WASHINGTON, April 3 (Xinhua) -- U.S. space agency NASA said Thursday that the International Space Station (ISS) orbit was raised half a mile (about 0.8 kilometers) to avoid a possible collision with a fragment from an old European Ariane 5 rocket.
The maneuver was performed with a three-minute, 40-second firing of the ISS thrusters at 4:42 p.m. EDT (2042 GMT) that provided a reboost for the orbital laboratory.
"NASA and Russian flight controllers tracked the Sylda Adapter for the past few days before jointly deciding to perform the maneuver," the space agency said in a statement. "The Ariane 5 payload deployment mechanism was forecast to pass less than 2/10 of a mile of the station at 7:02 p.m. EDT (2302 GMT) had no action been taken."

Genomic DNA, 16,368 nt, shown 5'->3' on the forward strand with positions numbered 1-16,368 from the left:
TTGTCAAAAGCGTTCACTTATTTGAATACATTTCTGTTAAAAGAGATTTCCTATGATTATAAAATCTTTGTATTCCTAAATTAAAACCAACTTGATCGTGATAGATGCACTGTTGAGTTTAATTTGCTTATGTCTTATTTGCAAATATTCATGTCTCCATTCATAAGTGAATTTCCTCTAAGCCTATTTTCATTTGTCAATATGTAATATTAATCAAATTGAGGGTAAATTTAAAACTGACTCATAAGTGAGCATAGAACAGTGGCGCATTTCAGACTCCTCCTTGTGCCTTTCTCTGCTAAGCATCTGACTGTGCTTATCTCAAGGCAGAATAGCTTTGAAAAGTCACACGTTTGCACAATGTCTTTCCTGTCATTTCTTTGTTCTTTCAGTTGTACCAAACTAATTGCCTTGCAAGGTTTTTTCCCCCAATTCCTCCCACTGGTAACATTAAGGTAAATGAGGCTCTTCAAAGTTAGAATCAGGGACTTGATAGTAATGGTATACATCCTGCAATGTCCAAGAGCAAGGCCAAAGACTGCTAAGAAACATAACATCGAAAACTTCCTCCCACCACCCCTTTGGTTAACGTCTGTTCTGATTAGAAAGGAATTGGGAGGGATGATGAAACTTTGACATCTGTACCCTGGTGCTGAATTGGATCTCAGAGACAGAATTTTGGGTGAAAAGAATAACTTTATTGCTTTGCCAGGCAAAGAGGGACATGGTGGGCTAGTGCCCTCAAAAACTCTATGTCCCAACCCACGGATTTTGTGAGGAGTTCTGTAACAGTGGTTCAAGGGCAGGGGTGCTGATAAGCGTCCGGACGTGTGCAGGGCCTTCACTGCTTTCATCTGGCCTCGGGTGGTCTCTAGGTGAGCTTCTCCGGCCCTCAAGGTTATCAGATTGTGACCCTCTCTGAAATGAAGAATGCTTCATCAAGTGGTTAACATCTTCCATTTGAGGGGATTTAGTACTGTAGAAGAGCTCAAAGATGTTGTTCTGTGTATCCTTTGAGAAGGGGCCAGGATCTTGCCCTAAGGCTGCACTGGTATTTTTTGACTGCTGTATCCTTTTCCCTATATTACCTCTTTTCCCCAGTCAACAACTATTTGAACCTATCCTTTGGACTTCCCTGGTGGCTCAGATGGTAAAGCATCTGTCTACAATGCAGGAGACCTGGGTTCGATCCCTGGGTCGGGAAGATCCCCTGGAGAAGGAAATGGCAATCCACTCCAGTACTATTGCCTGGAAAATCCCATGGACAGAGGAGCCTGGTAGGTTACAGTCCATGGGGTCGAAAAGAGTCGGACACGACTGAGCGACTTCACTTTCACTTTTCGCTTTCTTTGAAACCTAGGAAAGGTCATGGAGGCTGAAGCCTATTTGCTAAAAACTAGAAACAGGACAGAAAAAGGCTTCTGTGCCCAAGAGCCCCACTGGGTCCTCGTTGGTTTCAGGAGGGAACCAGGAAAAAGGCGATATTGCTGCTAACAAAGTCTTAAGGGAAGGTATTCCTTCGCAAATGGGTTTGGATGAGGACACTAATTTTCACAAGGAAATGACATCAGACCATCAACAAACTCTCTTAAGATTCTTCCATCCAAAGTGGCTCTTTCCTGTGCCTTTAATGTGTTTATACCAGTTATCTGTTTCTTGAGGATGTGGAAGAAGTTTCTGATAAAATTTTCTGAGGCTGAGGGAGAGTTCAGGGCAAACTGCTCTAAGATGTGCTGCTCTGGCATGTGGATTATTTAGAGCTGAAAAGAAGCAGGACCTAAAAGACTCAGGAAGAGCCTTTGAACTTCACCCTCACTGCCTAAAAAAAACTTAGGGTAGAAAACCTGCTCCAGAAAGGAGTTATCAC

The six-man crew was informed of the maneuver and was never in any danger, NASA said.
This is the second time in less than three weeks that the ISS had to dodge space junk. On March 16, flight controllers conducted a debris avoidance maneuver to steer the ISS clear of a piece of Russian METEOR 2-5 satellite launched in late October 1979.
NASA said Wednesday that it has suspended the majority of its engagements with Russia due to the Ukraine crisis but will continue to collaborate with its Russian counterpart Roscosmos on the ISS operations.